Global liberal education: Theorizing emergence and variability
Liberal education as a form of higher education is increasing globally even as it struggles for support and legitimacy in the USA. Its emergence and spread are only partially attributable to the growth in the tertiary sector worldwide: although the sharpest spike has been in Asia, new programs have opened in Western Europe, Russia and the Middle East. Why now? Why in a particular locale? What forms do these programs take, and why? This article uses concepts from organizational theory to argue that such programs are decoupled from economic ‘needs’, challenging the predominant explanations for the global growth. Complexity theories explain the uneven expansion and variability in approach, and offer insights for replication and/or critique. This theoretical analysis allows insight into the interplay and explanatory power of isomorphism and complexity, and suggests that studies of convergence should assess not only the form, but also the processes and substance of educational innovations.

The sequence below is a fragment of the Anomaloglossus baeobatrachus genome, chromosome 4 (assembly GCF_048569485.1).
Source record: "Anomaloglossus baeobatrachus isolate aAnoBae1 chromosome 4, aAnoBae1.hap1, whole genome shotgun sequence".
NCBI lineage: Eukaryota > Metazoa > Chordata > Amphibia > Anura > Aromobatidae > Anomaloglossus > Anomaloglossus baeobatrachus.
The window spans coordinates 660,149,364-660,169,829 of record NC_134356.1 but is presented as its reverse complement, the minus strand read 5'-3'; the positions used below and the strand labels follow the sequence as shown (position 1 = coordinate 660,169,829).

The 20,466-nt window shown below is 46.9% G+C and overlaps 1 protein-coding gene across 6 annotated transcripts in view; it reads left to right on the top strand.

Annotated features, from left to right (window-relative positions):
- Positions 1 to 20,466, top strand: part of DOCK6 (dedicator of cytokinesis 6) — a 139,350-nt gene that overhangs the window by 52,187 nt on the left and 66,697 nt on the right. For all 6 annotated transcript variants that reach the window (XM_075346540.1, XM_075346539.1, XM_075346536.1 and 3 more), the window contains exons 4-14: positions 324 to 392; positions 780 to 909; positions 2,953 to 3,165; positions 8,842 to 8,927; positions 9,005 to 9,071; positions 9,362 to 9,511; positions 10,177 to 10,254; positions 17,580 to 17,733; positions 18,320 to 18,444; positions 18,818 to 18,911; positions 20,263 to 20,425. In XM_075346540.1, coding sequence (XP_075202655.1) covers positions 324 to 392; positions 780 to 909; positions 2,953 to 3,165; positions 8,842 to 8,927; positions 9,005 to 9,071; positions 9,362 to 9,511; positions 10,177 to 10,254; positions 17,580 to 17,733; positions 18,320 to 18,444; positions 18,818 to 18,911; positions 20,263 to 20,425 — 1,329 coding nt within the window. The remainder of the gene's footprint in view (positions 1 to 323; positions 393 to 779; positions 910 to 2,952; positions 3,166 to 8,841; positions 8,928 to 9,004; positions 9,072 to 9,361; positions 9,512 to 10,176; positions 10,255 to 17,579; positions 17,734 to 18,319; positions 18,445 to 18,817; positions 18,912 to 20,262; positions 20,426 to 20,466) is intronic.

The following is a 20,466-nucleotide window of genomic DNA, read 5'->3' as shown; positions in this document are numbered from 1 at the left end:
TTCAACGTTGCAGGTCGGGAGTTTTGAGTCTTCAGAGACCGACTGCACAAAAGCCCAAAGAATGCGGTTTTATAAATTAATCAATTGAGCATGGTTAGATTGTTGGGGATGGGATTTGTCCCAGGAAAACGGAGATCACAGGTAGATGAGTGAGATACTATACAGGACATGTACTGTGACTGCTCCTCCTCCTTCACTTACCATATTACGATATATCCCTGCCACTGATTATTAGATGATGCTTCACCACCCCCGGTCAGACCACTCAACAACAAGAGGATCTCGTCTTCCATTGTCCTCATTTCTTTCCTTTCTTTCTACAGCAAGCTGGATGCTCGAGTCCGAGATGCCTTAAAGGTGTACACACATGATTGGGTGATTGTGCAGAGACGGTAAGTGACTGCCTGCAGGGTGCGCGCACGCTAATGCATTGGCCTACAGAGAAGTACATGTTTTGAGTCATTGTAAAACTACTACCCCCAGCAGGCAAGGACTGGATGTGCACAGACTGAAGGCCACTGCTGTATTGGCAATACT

Research in Comparative and International Education
Boyle, Mary Ellen, "Global liberal education: Theorizing emergence and variability" (2019). School of Management. 140.